Article
Interest in use of naturally ignited wildland fires managed to meet multiple resource objectives (resource objective wildfire) is increasing among U.S. public forest managers; however, only a limited number of studies have examined this approach for conserving or restoring understory plant diversity, productivity, and community structure. We analyz...
Article
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Fire regimes in North American forests are diverse and modern fire records are often too short to capture important patterns, trends, feedbacks, and drivers of variability. Tree‐ring fire scars provide valuable perspectives on fire regimes, including centuries‐long records of fire year, season, frequency, severity, and size. Here, we introduce the...
Article
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Fire is a concern for the sustainability of dry forests such as those of the Mediterranean region, especially under warming climate and high human use. We used data derived from Landsat and MODIS sensors to assess forest changes in the Talassemtane National Park (TNP) in North Africa from 2003–2018. The Talassemtane National Park is a protected are...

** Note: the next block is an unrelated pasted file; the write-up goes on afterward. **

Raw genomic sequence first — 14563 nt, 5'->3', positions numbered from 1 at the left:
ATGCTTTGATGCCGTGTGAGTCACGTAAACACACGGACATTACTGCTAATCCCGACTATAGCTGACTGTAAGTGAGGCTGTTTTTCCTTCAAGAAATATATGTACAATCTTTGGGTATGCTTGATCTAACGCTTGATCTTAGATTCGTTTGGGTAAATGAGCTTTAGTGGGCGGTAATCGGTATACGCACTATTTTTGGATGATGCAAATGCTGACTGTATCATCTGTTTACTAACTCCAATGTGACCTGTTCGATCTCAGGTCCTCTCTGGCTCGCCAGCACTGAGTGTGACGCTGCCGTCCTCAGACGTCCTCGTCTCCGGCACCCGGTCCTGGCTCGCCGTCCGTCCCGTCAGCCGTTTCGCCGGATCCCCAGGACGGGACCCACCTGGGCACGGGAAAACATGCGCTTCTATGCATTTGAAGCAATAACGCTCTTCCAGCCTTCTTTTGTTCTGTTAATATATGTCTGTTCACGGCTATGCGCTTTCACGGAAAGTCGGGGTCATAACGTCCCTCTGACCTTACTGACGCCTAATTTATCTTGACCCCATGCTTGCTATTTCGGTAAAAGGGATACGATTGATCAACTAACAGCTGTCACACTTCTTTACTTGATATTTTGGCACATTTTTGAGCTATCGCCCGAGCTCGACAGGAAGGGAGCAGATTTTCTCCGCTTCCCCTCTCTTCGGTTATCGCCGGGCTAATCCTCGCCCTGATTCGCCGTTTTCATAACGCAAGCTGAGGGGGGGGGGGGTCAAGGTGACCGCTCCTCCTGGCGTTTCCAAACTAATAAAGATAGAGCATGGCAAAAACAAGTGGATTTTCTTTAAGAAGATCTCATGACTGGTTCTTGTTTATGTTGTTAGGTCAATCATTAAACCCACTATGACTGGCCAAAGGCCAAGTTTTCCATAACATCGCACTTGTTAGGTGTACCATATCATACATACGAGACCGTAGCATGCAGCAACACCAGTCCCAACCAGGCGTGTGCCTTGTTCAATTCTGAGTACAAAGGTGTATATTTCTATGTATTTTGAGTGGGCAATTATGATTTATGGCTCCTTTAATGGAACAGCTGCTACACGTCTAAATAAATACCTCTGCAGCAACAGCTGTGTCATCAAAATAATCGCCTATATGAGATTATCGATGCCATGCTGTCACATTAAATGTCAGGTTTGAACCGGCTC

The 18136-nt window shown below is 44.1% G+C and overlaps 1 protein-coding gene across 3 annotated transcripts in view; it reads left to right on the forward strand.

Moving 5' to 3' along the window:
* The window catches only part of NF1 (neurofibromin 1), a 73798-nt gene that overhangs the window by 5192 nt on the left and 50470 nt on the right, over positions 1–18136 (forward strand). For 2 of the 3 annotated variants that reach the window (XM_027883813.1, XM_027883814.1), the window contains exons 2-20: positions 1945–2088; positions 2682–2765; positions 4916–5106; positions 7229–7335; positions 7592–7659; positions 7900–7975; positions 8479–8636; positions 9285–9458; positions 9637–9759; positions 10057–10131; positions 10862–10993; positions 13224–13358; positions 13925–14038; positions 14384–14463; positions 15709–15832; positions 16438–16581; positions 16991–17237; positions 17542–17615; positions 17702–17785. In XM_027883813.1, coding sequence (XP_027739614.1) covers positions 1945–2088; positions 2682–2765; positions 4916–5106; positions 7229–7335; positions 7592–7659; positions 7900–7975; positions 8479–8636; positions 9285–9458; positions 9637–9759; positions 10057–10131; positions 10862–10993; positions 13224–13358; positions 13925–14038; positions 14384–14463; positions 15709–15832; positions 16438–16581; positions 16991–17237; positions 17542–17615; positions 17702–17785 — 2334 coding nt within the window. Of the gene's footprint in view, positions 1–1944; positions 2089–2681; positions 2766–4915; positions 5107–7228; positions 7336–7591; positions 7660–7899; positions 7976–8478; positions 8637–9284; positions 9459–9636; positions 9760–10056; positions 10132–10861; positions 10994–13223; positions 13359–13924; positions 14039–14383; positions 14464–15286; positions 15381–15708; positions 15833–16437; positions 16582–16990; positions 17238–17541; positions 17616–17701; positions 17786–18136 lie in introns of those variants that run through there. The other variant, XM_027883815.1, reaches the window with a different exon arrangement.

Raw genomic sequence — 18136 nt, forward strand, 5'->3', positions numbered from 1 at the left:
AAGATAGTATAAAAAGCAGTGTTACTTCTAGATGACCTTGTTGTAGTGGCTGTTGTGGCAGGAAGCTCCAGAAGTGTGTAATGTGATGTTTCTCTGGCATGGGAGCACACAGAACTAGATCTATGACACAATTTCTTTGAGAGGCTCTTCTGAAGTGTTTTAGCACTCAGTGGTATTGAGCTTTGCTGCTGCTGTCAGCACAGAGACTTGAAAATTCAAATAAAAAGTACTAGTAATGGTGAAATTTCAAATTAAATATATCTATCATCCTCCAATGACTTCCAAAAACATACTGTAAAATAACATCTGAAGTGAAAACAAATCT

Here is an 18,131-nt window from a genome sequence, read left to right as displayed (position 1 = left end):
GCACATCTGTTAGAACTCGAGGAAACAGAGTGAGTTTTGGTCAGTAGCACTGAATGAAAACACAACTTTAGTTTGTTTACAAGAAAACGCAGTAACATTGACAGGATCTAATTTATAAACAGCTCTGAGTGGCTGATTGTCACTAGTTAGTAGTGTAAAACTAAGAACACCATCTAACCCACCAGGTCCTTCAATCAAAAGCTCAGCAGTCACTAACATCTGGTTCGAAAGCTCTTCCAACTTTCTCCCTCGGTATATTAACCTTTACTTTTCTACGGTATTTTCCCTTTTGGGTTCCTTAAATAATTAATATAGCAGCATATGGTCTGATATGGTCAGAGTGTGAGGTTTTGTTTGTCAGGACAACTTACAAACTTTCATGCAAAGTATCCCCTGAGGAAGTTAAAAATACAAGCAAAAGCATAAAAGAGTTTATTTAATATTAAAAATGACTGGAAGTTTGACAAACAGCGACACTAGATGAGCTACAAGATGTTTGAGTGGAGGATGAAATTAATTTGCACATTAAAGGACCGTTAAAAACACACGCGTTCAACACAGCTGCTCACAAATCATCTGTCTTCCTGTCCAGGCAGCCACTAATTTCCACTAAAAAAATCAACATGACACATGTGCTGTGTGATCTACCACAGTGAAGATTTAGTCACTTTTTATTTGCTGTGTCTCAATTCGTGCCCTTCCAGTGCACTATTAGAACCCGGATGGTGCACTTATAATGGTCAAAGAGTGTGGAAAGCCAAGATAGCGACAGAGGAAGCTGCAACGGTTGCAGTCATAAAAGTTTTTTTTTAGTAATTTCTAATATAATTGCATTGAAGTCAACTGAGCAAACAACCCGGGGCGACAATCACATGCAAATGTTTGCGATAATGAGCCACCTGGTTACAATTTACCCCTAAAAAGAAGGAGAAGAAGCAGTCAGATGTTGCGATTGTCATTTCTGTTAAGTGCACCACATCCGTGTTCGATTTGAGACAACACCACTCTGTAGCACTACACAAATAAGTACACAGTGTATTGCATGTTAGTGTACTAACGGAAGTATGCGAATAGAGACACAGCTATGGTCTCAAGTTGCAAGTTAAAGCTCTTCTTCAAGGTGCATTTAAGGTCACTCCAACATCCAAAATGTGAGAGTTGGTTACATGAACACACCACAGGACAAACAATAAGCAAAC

Article
As wildfires increase in extent and severity, we need new tools to rehabilitate burned landscapes. We tested the effectiveness of adding fire moss tissue, produced in the greenhouse, as a bio-inoculant to severely burned soils in dry mixed conifer forests. We conducted three sequential experiments using knowledge gained from previous experiments to...
Article
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Current forest monitoring technologies including satellite remote sensing, manned/piloted aircraft, and observation towers leave uncertainties about a wildfire’s extent, behavior, and conditions in the fire’s near environment, particularly during its early growth. Rapid mapping and real-time fire monitoring can inform in-time intervention or manage...
Article